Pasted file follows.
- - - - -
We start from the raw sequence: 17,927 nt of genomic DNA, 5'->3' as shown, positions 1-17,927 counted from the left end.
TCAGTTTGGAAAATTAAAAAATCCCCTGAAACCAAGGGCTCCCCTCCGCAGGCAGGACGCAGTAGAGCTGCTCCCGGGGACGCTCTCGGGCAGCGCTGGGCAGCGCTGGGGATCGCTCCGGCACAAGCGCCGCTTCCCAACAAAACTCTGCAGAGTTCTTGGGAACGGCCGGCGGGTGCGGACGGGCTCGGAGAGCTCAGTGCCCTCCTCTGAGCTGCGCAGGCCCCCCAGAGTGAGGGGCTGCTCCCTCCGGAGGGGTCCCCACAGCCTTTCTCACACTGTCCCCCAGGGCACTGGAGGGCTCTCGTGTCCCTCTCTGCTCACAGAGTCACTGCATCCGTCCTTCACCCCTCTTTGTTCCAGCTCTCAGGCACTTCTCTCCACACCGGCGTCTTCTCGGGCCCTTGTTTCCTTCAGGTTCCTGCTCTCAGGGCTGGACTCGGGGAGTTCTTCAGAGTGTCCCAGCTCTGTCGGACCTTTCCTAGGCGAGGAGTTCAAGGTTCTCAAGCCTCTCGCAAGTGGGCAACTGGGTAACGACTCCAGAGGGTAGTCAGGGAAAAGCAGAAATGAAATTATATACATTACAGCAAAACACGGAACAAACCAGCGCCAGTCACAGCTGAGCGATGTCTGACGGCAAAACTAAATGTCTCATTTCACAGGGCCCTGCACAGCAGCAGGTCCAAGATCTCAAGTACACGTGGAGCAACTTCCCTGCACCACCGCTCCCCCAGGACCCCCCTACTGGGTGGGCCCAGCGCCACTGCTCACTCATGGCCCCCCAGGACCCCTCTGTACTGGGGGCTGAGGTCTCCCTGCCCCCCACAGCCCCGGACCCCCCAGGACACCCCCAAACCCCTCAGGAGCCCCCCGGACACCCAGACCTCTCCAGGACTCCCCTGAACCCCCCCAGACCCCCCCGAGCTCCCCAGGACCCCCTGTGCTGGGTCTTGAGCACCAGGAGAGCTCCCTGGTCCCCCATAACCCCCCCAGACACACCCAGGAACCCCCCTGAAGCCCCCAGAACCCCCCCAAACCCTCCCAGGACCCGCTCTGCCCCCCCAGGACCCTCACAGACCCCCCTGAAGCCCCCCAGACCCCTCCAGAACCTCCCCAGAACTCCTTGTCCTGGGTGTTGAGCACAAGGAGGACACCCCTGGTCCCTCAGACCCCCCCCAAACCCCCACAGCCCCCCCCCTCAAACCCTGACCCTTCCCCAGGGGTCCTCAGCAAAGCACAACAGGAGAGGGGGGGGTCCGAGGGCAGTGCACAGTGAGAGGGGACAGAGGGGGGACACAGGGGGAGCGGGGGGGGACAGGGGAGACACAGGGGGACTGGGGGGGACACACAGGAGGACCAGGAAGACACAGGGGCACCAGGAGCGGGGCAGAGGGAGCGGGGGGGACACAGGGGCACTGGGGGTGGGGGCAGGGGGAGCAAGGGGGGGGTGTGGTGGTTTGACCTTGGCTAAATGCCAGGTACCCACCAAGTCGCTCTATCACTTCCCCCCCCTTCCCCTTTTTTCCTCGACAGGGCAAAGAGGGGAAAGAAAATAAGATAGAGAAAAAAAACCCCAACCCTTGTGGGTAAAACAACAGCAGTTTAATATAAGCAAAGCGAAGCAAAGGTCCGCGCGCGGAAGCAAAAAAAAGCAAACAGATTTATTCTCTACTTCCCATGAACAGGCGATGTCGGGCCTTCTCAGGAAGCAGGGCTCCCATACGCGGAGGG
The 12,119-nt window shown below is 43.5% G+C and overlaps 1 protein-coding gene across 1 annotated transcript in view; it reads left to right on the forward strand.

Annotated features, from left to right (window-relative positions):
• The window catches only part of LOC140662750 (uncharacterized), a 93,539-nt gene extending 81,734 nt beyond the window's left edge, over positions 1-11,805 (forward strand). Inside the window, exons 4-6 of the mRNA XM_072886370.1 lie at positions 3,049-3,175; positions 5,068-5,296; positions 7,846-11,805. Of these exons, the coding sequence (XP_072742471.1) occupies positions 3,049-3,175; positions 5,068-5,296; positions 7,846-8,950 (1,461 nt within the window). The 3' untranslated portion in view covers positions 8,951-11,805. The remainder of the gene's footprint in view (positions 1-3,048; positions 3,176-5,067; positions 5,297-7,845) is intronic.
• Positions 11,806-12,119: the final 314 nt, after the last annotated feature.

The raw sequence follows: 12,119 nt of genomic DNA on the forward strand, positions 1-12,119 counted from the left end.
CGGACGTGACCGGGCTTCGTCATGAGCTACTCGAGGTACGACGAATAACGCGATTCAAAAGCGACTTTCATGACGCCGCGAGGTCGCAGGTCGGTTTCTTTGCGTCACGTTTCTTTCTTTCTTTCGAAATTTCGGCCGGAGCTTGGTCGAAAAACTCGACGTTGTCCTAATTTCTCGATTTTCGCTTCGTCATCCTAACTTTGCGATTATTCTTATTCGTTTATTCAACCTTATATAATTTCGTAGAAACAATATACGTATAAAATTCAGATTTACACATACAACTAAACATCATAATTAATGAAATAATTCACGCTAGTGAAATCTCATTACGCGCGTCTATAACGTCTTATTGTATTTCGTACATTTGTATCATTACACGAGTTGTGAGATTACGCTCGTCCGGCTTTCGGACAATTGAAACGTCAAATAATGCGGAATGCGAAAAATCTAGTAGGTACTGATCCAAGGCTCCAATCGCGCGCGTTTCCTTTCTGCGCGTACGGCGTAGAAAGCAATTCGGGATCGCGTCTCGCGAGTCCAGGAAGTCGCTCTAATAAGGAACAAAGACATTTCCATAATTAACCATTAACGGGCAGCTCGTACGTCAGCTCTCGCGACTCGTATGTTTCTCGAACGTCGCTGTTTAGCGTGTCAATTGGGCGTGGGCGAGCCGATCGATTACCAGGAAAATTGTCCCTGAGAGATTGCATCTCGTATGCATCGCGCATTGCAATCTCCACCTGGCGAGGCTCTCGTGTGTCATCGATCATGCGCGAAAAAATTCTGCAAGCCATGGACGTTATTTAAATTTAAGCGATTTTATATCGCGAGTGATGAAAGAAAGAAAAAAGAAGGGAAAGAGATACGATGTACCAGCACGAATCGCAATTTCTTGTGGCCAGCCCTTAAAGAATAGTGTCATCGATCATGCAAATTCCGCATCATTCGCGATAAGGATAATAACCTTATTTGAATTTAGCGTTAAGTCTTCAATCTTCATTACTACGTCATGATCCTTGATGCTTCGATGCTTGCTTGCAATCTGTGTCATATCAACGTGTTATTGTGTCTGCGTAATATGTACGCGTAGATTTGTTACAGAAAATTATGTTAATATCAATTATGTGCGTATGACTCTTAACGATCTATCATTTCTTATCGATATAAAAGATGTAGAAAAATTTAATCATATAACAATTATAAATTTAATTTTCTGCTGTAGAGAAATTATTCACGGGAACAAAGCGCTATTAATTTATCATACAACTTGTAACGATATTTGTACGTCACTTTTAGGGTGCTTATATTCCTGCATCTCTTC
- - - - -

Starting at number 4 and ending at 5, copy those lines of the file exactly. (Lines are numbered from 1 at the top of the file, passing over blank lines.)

Annotated features, from left to right (window-relative positions):
• The window catches only part of LOC140662750 (uncharacterized), a 93,539-nt gene extending 81,734 nt beyond the window's left edge, over positions 1-11,805 (forward strand). Inside the window, exons 4-6 of the mRNA XM_072886370.1 lie at positions 3,049-3,175; positions 5,068-5,296; positions 7,846-11,805. Of these exons, the coding sequence (XP_072742471.1) occupies positions 3,049-3,175; positions 5,068-5,296; positions 7,846-8,950 (1,461 nt within the window). The 3' untranslated portion in view covers positions 8,951-11,805. The remainder of the gene's footprint in view (positions 1-3,048; positions 3,176-5,067; positions 5,297-7,845) is intronic.